This is a new feature we will be doing this season where Craig MacHenry (co-host on Nats Talk on the Go) goes through the best of the best baseball writing for the past week – highlighting national stories while giving them some Nationals perspective. This is Hitting for the Cycle.
Single: Glut of recent arm injuries highlights baseball's struggle to find answers by Jeff Passan (Yahoo! Sports)
It has been 40 years since Dr. Frank Jobe performed the first ever UCL Replacement procedure on a pitcher who, despite winning over 200 games in his long career, is best known for this surgery: Tommy John. In this piece, Passan spends some time with MLB pitchers Daniel Hudson and Todd Coffey as they recover from the dreaded Tommy John surgery. One of the more interesting and relevant nuggets of this story is that Hudson one of four pitchers (out of the 1,200 that Dr. James Andrews has performed) that has had two Tommy John procedures.
As this story breaks we are faced with a troubling reality, where in the past week not one but THREE MLB pitchers have gone down with their second UCL tear. Kris Medlen will undergo his second UCL surgery in three and a half years, Jarrod Parker will have his second in four and a half years, and Brandon Beachy will (most-likely) have his second in as many years.
With the Nationals garnering thousands of pounds of internet ink on their handling of Stephen Strasburg, it should be noted that they have several pitchers who have undergone the same procedure (Zimmermann, Giolito, Solis, and Garcia to name a few). It’s a scary time to be a Tommy John survivor, this piece brilliantly shows why.
Quote: “Nothing goes smoothly with the pitching arm. It is an enigma dipped in lighter fluid and struck by a match”
Double: Learning to Beat the Big, Bad Shift by Ben Lindburgh (Grantland)
This offseason was a huge one for the hometown club – new manager, new coaches, new strategies, and new expectations. One of the most interesting hires is going to be filling a role that hasn’t previously existed within the Nationals Organization – and for that Williams turned to his friend Mark Weidemaier for the new position Defensive Coordinator and Advance Coach. Things will look quite a bit different on the diamond this year as the Nationals are planning on experimenting with defensive shifts for the first time.
In this article which just appeared on ESPN offshoot Grantland, Ben Lindburgh (also of Baseball Prospectus) spends his time making the case that this is the year where we find out whether hitters have gotten to a point where they are capable of adjusting to the shift. Since 2011 defensive shifts have increased across MLB by a staggeringly high number (doubling from 2011 to 2012 and another +77% increase from 2012 to 2013). The piece focuses on some of the major shift candidates throughout the league (those dead pull hitters that refuse to change) and postulates how hitters can adjust their swings or approach to “beat the shift”; Carlos Pena utilizing the bunt or Adam Dunn learning to go the other way both to modest success.
Look for this cat and mouse game to increase for the Nationals in 2014 as pitcher-hitter-defense oneupsmanship reaches new heights.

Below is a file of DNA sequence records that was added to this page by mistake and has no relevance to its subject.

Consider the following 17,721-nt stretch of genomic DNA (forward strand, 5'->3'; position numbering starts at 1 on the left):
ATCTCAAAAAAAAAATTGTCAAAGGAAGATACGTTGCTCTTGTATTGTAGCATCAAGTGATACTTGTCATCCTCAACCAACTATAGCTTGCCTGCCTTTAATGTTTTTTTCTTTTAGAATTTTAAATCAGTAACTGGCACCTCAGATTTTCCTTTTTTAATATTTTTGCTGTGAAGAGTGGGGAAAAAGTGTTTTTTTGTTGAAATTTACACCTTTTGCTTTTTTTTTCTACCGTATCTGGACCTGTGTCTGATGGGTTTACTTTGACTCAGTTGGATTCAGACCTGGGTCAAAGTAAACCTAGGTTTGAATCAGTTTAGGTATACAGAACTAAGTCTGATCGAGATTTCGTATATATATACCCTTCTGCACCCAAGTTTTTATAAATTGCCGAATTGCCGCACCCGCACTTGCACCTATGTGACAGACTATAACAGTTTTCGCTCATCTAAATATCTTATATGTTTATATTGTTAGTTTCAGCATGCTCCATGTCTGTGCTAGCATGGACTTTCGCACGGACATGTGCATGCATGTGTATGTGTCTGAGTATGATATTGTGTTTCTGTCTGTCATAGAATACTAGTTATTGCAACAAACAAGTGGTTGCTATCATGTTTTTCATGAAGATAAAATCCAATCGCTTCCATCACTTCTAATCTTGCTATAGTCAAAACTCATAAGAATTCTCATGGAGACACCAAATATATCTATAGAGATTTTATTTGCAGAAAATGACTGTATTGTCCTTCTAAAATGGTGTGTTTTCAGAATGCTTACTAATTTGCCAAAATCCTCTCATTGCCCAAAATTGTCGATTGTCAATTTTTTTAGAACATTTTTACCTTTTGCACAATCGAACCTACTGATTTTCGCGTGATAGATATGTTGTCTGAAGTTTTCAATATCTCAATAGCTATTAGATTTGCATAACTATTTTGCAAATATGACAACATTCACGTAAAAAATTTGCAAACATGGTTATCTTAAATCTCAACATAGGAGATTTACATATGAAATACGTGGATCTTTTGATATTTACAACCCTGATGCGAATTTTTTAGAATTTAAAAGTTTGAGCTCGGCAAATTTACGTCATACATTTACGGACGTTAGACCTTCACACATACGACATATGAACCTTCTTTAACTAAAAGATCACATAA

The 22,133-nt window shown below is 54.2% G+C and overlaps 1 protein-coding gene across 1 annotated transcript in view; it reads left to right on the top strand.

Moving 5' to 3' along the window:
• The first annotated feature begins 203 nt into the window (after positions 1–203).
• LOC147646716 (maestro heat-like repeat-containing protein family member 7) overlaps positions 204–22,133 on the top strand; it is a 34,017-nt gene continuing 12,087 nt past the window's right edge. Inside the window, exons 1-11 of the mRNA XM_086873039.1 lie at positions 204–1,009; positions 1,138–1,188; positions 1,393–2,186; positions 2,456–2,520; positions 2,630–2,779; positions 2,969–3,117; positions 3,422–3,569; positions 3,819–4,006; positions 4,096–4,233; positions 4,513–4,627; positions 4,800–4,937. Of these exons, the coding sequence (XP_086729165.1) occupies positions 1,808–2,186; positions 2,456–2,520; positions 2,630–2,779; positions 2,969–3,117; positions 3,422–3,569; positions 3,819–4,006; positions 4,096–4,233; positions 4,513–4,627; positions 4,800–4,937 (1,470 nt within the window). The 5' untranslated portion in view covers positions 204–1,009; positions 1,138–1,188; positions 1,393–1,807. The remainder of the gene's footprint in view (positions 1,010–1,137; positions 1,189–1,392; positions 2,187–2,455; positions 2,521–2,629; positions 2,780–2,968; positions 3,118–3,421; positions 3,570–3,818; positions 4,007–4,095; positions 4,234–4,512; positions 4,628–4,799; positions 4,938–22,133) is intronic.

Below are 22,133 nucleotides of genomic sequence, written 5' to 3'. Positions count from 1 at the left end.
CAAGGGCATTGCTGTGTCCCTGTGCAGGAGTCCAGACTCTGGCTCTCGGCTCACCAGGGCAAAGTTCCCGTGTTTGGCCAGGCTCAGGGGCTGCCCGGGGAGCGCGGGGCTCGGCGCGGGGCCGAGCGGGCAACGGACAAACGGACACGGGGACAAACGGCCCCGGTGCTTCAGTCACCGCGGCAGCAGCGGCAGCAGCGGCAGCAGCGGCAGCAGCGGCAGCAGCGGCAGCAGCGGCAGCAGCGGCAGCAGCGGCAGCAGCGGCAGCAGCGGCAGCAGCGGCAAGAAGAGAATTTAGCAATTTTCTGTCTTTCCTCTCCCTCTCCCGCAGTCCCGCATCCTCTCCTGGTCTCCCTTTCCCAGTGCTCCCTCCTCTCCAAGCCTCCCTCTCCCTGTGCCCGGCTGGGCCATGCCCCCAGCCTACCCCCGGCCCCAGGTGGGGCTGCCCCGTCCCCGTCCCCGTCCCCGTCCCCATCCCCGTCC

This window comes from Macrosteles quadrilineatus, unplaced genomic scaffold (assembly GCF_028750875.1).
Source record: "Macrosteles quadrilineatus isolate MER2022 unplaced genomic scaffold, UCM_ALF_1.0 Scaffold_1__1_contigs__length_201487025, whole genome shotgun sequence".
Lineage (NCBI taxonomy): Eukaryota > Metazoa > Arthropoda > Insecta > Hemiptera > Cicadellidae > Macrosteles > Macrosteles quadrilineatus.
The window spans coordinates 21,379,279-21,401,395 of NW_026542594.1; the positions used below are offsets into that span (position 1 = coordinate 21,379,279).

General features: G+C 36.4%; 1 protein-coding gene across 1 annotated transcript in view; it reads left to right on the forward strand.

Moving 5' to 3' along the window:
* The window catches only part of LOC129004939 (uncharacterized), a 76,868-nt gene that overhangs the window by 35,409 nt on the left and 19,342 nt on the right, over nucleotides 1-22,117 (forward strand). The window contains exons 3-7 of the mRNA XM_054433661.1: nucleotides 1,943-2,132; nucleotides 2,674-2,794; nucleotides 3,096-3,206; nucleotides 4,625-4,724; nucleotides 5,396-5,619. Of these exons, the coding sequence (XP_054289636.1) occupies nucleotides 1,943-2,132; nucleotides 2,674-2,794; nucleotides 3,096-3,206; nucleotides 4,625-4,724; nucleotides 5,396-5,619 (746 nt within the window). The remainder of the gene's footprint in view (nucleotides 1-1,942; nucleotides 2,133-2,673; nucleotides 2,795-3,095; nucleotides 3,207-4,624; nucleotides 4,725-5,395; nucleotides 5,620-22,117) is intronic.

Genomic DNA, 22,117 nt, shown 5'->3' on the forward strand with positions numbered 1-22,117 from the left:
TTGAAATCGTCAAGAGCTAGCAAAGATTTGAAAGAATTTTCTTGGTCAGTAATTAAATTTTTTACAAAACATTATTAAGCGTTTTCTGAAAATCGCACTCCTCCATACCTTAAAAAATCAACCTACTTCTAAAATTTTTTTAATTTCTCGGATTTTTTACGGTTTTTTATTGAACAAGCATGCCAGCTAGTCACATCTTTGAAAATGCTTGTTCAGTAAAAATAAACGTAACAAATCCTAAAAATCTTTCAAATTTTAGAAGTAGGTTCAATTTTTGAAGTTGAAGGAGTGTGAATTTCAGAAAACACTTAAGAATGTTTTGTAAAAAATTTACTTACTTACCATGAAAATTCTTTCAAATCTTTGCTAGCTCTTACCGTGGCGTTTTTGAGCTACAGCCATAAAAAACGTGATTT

Quote: “Hitters have a choice. Those who swallow their pride and fight back by bunting or slapping the ball toward a hole should flourish despite the shift.”
Triple: Mike Matheny wishes he'd done more by Jayson Stark (ESPN)
Another one of the many changes made to baseball this offseason is the “elimination” of home plate collisions. I put elimination is quotations because this is merely a half-assed attempt to get rid of the dangerous and injurious plays as it doesn’t actually ban the collisions (as originally lobbied) but only bans them “when the catcher isn’t already holding the ball”. Essentially, collisions are fine if the catcher already has the ball.
As exciting as these plays are (see: Pete Rose vs. Ray Fosse) they are equally as dangerous (see: Buster Posey and Sandy Leon). In Stark’s piece on espn.com, he speaks with current Cardinals Manager Mike Matheny who suffered the effects of post-concussion syndrome throughout his career; when he “aged 50 years in the blink of an eye”. This will be another new wrinkle throughout baseball this year, keep an eye out for catcher collisions and the public discourse afterwards – but first read Matheny’s thoughts in this brilliantly focused piece.
Quote: “[I] never missed a game because of a concussion. Even the next day, it was no big deal. Until you get that last one, when your brain doesn't run anymore.”
Home Run: Hank the Dog arrives in Milwaukee and is greeted by hundreds of fans, even the mayor by Mike Oz (Big League Stew)
The story of Hank the Dog is one of the best pieces of marketing and community outreach from a professional sports organization that we have seen in the past few years. In Arizona the Milwaukee Brewers had a stray dog running around their complex, so they took him in and launched him into stardom. He has run with the Sausages, been featured on all major sports websites and shows, “made the team”, been given a jersey (number K-9), and a position on the field (Rover).
It deserves to be said that not only have the Brewers rescued a dog in need but they have hosted numerous promotions at their spring training complex during games where you can get your picture taken with Hank for a monetary donation to the local animal shelter. Also announced within the piece is the fact that a portion of the proceeds of their new Hank line of merchandise will be going to the Wisconsin Human Society. This story is light-hearted and will easily warm your heart for this awesome little dog. Well done, Brewers!
Quote: “The team is giving a portion of the proceeds to the Wisconsin Humane Society, so that other stray dogs might be as lucky as Hank to find new homes.”